June 27, 2012, 5:09 pm
Understanding lectures can be a challenge for foreign students, since they may not be fluent in the language used in the classroom. But Alex Waibel, a computer-science professor at Karlsruhe Institute of Technology, one of Germany’s leading universities, has helped develop a computer program that could eliminate the problem.
The professor has helped build a simultaneous-translation computer program that allows students to use a laptop to gain access to real-time translations of lectures as well as any slides or presentations that a professor might use. Students can see both the original transcript of the lecture as well as the translation. Moving the mouse over the original text produces a pop-up window with the translation.
The service has been used at the university on a trial basis since April.
No special preparation is needed. The instructor clips on a microphone and…
June 19, 2012, 3:07 pm
Britain needs to recognize a fundamental cultural shift in how research is being published and disseminated, and should embrace and help accelerate the transition to the open-access publishing of research results, says a government-commissioned report published on Tuesday. The report, “Accessibility, Sustainability, Excellence: How to Expand Access to Research Publications,” makes a series of recommendations for achieving “better, faster access to research publications for anyone who wants to read or use them.”
Last month David Willetts, Britain’s minister for universities and science, announced that the government would push to make publicly financed research freely available, but few details had been offered until now.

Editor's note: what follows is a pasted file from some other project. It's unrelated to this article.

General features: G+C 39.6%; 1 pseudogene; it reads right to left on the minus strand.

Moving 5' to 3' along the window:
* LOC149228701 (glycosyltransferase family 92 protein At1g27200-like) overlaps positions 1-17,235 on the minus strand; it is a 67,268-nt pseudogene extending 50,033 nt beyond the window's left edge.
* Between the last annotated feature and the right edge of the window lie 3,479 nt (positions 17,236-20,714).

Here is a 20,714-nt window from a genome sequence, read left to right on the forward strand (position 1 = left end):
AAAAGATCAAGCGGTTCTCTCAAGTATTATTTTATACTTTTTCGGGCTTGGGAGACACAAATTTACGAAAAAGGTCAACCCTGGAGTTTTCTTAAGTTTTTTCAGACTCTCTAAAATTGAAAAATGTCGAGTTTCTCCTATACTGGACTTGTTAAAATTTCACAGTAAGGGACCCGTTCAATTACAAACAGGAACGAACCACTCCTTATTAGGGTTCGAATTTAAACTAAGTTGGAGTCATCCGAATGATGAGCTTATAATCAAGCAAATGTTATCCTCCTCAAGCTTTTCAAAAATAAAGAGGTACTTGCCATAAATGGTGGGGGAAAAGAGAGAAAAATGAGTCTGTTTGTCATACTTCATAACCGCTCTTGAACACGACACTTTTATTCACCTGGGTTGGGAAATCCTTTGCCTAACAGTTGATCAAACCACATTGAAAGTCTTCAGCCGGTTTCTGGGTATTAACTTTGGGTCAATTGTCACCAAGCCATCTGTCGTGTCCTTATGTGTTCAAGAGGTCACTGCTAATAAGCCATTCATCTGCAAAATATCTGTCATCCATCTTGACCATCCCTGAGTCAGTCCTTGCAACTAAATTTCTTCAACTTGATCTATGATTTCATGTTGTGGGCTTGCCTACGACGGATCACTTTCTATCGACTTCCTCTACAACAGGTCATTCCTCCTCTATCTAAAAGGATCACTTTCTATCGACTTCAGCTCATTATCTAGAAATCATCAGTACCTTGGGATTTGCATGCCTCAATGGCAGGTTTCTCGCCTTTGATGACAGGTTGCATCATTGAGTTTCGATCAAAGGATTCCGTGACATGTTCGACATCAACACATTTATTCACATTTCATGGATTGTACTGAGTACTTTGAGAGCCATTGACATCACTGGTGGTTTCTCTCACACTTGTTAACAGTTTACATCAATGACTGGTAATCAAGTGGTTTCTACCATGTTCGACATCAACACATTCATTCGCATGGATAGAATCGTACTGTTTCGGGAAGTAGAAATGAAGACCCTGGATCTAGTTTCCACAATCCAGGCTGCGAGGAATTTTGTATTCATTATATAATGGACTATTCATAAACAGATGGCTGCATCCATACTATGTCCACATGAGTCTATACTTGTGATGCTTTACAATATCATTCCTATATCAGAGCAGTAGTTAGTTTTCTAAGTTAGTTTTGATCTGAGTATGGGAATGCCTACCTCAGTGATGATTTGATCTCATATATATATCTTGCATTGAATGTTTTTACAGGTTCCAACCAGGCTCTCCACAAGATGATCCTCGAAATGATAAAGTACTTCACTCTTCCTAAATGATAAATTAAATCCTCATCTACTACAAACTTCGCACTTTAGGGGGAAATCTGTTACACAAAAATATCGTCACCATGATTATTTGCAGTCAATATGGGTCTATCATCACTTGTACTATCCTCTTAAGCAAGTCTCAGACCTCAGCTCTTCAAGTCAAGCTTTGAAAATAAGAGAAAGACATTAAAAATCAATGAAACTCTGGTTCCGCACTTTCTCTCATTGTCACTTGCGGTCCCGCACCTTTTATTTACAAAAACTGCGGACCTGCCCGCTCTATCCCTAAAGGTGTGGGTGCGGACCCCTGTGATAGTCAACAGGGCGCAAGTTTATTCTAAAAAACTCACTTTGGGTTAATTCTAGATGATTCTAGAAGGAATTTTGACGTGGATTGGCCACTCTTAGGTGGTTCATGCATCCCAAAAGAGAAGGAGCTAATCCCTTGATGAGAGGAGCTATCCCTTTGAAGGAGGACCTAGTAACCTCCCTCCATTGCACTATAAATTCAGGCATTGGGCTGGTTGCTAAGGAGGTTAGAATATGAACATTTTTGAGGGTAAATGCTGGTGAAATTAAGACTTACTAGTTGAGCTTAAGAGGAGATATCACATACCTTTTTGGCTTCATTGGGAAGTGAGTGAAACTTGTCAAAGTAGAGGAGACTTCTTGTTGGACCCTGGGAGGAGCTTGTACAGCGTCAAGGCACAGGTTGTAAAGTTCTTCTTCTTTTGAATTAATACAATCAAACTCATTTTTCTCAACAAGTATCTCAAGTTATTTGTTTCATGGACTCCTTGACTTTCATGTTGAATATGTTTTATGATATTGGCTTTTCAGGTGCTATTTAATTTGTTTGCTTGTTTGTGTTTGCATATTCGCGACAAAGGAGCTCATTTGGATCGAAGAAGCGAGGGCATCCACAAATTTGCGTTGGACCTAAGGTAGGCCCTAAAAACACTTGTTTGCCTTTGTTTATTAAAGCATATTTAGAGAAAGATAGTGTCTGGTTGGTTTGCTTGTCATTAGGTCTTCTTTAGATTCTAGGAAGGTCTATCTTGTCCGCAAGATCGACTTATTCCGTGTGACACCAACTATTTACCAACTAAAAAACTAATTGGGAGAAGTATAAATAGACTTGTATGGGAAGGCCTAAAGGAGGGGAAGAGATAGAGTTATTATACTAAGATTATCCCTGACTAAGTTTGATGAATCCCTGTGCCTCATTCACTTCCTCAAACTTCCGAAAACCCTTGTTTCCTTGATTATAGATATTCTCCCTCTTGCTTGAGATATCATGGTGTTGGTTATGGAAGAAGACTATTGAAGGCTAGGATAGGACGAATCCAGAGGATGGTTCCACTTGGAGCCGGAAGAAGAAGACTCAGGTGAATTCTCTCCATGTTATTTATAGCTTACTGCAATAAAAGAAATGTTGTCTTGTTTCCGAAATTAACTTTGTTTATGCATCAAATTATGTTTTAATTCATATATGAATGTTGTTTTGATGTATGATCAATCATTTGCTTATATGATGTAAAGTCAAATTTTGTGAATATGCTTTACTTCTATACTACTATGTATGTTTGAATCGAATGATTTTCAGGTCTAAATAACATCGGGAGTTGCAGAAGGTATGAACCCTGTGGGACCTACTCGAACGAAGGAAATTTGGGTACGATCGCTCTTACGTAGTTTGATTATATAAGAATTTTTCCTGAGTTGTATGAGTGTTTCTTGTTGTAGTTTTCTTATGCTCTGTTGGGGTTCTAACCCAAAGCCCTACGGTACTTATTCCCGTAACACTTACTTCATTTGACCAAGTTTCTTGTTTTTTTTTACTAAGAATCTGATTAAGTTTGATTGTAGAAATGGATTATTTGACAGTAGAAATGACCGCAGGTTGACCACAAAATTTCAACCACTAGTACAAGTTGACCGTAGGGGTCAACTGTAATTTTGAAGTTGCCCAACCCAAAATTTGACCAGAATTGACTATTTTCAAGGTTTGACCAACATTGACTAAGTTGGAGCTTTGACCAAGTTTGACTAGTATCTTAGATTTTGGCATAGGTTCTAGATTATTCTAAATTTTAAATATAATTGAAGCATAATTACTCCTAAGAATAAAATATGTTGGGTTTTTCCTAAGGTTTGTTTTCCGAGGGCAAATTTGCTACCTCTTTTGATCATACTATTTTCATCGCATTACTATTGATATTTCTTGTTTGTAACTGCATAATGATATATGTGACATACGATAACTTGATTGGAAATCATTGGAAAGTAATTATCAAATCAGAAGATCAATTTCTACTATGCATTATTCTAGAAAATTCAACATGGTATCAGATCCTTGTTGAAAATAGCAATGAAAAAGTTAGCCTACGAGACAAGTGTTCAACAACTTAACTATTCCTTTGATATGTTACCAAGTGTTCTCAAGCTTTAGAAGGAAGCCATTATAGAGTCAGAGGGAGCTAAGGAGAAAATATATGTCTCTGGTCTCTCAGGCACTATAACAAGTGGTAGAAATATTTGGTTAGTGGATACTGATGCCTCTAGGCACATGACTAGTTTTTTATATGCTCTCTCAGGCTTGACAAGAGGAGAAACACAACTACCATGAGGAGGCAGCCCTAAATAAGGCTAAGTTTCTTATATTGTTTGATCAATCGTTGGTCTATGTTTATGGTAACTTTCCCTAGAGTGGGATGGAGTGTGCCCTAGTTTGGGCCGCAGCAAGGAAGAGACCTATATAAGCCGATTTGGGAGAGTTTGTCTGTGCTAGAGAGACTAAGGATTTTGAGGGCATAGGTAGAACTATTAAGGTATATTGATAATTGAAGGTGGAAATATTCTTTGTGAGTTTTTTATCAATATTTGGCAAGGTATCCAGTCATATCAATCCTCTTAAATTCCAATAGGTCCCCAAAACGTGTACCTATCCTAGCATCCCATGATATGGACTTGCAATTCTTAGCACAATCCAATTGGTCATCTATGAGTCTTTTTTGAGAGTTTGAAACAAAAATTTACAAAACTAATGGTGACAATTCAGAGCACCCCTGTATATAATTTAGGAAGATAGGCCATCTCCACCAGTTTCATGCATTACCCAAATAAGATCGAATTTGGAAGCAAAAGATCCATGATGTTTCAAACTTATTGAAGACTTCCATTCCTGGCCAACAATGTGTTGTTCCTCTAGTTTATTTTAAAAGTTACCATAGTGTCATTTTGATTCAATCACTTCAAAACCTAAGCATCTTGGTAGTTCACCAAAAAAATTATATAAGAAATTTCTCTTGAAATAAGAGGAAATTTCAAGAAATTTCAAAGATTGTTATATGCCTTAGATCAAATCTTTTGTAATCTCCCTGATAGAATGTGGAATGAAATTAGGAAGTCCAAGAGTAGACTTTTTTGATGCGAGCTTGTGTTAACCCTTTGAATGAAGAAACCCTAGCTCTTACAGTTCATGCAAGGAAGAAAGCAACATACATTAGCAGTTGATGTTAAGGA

The report notes that, for many people outside of higher education and large research-intensive companies, the only way to read the publications in which most…
December 9, 2010, 2:29 pm
The next time you find yourself needing some help brushing up on your Guernésiais, or Guernsey French, the local form of the Gallic language that has been spoken on the tiny Channel Island for centuries and now boasts just 1,327 speakers, there is a new online database to direct you to available resources, including a series of recordings of native speakers and a radio interview with a scholar who specializes in the language.
The Endangered Languages Database, which was unveiled by the University of Cambridge on Thursday, is a free online portal that provides access to recordings, documents, maps, and other files relating to 3,524 world languages. The resource has been developed by researchers at the World Oral Literature Project, which is based at the university, and its developers hope to broaden its scope by crowdsourcing information from around the world.
“We want this…
October 5, 2010, 10:00 am
Some of the hundreds of Iraqi academics who fled their homeland over the past several years have begun to reclaim a role in their former universities through a new e-learning project, even though they remain in exile.
The unrest following the American-led invasion of Iraq in 2003 took a severe toll on higher education there, as the violence prompted scores of professors to leave. The exodus of intellectual capital produced a knowledge gap in certain fields that remains unfilled. The new project, the Iraq Scholars Lecture Series, which is coordinated by the Institute of International Education’s Scholar Rescue Fund, aims to supplement existing curricula by recording lectures that are then distributed to universities in Iraq.
The initial vision for the project was for a state-of-the-art e-learning format, patterned on MIT’s open courseware model, but it soon became apparent that such an…
August 13, 2010, 3:22 pm